I followed the road out of town that led towards the mountain which wasn’t too far away, perhaps a 15 minute walk from the centre of town, and found a path that led upwards. On my path i passed vineyards, lots of religious monuments, and plenty of old farmhouses that had an incredible texture to the walls and pretty unique rooftops. It wasn’t too challenging a walk but my calves where certainly paying for it the next day, quite steep in parts. However the special views i came across and had of the town where more than worth the pain.
Satisfied with my morning walk and with the rain coming in on the city I made my way back to the centre, I couldn’t help but hum The Godfather theme song as i walked through ‘bandit’ country!
I took a good look about town and made sure i picked the right place to dine in for lunch, i wanted to get as authentic an experience as possible. I found the place, a wonderful family run restaurant named La Locando Del Pozzo. A small deep sunflower yellow coloured passage took me to stairs that led down to the restaurant. I was so excited walking down the passageway, I had waited almost 21 years to get my hands on the real deal in this fabulous country of sensational food, so i had a pretty big smile on my face just walking into the place. I was seated at a table by a friendly old man who seemed to be the guy running the place, I didn’t catch his name but he was very welcoming and helped make it a great experience eating there. I settled for a Diavolina Pizza, some Merlot and mixed salad which was accompanied by a basket of bread and breadsticks which is traditionally given to diners for their meal free of charge.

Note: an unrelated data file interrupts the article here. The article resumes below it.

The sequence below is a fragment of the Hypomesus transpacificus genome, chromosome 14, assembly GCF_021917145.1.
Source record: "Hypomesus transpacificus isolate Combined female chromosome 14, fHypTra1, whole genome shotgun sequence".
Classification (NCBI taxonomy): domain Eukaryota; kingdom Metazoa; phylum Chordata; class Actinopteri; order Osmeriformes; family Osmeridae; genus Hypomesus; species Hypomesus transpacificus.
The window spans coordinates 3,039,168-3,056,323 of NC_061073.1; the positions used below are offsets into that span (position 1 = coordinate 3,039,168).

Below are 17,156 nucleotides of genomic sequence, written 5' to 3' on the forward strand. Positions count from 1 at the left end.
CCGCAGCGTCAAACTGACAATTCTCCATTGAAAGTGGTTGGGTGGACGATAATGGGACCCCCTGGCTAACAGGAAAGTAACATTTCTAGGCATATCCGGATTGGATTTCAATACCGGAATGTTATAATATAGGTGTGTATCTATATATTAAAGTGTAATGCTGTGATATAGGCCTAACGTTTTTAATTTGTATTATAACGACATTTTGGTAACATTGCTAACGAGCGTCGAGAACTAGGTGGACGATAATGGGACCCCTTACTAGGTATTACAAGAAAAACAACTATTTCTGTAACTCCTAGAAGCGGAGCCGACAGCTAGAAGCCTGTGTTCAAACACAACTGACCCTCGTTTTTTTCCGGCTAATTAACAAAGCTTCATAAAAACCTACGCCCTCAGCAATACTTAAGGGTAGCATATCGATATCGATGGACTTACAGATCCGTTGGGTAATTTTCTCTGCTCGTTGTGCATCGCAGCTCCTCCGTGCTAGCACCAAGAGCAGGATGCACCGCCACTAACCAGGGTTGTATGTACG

The pizza was sensational. The difference i noticed between pizza’s i have had in other italian restaurants across the world is firstly, the sauce. It’s more of a tomato sauce you would use for pasta than a thick paste, and it had a kick of spice in there. Secondly all the ingredients are hidden from view underneath the cheese on top which gives it a different taste than being cooked on top. It was cooked in a wood fired oven and i noticed the chef would hold the pizza towards the top of the oven where the wood fire smoke rose for a few seconds to give it an extra bit of authentic taste.